Probably a major rebranding effort would have to accompany all this. And the total number of publications will still likely have to shrink, through mergers as well as closures.
So for some papers, there probably is no future. But for the rest there could be — if they’re ready to do more than just set up a website and a Facebook page.
When I was a reporter, breaking an important story seemed about as much fun as work can get. Especially when you’re writing for a smallish local newspaper, watching the bigger news outlets go scrambling after your story can be quite a satisfying feeling. And better still if the story exposes some kind of government wrongdoing — you imagine your college dream of becoming the latest Woodstein might at last be coming true.
But somewhere along the line I started to wonder: Does anyone notice or care about this sort of thing, other than us in the media? Say, for example, the readers?
Speed isn’t everything
These days, of course, there is just one forum for breaking news that regularly beats all others. It’s called Twitter. Conventional media can’t compete with a billion smartphones and iPads, even if the press is trying to speed-publish their stories on their websites.
But even when a newspaper does get its licks in, this preoccupation with getting-there-first is a bit self-absorbed. Outside of newsrooms, I can’t imagine there are many watercooler conversations about which news outlet got what story first. The media is doing well if people are talking about the story at all.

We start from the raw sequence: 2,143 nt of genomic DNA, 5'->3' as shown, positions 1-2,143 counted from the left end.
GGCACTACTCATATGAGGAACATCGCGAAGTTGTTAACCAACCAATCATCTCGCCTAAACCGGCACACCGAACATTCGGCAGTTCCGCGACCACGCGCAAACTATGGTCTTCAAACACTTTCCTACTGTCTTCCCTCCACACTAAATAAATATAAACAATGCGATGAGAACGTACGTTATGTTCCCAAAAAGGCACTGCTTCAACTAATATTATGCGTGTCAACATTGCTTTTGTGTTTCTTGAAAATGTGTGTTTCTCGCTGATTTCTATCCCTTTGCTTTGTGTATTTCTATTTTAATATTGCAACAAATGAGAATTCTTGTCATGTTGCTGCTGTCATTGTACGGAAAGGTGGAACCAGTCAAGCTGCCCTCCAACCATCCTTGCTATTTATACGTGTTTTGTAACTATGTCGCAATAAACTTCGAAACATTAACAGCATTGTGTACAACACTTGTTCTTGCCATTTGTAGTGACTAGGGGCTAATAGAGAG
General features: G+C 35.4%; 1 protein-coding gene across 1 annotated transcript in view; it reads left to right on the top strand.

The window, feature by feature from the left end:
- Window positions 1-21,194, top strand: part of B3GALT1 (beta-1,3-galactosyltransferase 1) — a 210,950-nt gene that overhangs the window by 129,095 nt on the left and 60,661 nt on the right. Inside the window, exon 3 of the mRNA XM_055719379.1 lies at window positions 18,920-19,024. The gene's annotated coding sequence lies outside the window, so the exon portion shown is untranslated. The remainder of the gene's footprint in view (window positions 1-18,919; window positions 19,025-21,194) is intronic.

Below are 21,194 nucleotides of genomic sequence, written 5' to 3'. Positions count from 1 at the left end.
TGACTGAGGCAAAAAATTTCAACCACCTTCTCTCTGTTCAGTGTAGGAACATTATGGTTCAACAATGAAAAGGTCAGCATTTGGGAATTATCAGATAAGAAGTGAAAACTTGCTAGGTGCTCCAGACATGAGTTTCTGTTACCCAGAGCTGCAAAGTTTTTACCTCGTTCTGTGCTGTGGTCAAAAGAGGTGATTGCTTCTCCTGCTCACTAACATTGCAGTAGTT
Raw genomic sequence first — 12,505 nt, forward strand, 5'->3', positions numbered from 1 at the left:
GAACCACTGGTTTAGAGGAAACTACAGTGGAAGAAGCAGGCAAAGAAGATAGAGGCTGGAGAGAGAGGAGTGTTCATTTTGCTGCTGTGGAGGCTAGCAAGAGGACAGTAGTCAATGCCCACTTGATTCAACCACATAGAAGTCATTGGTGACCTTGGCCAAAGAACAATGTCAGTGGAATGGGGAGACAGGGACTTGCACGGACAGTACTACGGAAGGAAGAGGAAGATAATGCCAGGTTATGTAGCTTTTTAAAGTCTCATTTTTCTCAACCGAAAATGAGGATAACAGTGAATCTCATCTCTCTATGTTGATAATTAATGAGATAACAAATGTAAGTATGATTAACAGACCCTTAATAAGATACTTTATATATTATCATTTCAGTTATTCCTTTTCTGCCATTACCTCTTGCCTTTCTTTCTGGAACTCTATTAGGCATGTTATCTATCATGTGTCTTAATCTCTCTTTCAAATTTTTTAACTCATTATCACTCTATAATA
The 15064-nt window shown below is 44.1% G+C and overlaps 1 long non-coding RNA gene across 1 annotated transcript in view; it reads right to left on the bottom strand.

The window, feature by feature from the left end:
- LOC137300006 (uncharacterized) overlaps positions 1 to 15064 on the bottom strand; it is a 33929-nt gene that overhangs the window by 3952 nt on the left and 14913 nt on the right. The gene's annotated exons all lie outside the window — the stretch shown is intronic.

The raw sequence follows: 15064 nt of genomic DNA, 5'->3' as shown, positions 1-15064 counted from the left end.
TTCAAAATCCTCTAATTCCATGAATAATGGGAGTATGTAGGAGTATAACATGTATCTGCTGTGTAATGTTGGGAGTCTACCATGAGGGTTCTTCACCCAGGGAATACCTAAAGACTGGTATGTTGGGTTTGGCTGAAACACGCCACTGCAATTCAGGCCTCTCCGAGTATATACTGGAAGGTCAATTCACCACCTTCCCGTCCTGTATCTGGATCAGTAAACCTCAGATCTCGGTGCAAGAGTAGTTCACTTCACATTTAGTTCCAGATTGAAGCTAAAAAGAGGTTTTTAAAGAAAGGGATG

This is not to say that timeliness shouldn’t be important in journalism, especially with the simplest and shortest stories. It’s called news, not olds. But in the panic to beat the Tweets, or slap the promotional “exclusive” on a story, is the quality of the content getting the same amount of attention? Being quick off the mark isn’t the only way to be exclusive. Approaching a widely covered issue in a thorough, well-written style from a fresh angle is just a little too exclusive, meaning rare, for my liking. And it may just mean a little more to the readers.
The media’s private war with the government
And while media outlets play a private game of Beat the Clock with each other, another insiders-only battle continues to go on: media vs. government.
Yes, challenging the powers-that-be has always been a key purpose in the media’s role. But too often this ends up taking the form of just embarrassing government figures for its own sake. Then the politicians respond by investing large amounts of public funds in PR strategies. Then the media respond by accusing the government of wasting money. Then the government responds by improving the snacks on offer at its next press conference. How much of all this is really in the public interest?
The print media industry is already in trouble and faces a very uncertain future in the digital era. It can’t afford to put its energies into game-playing that means little to its readership any longer.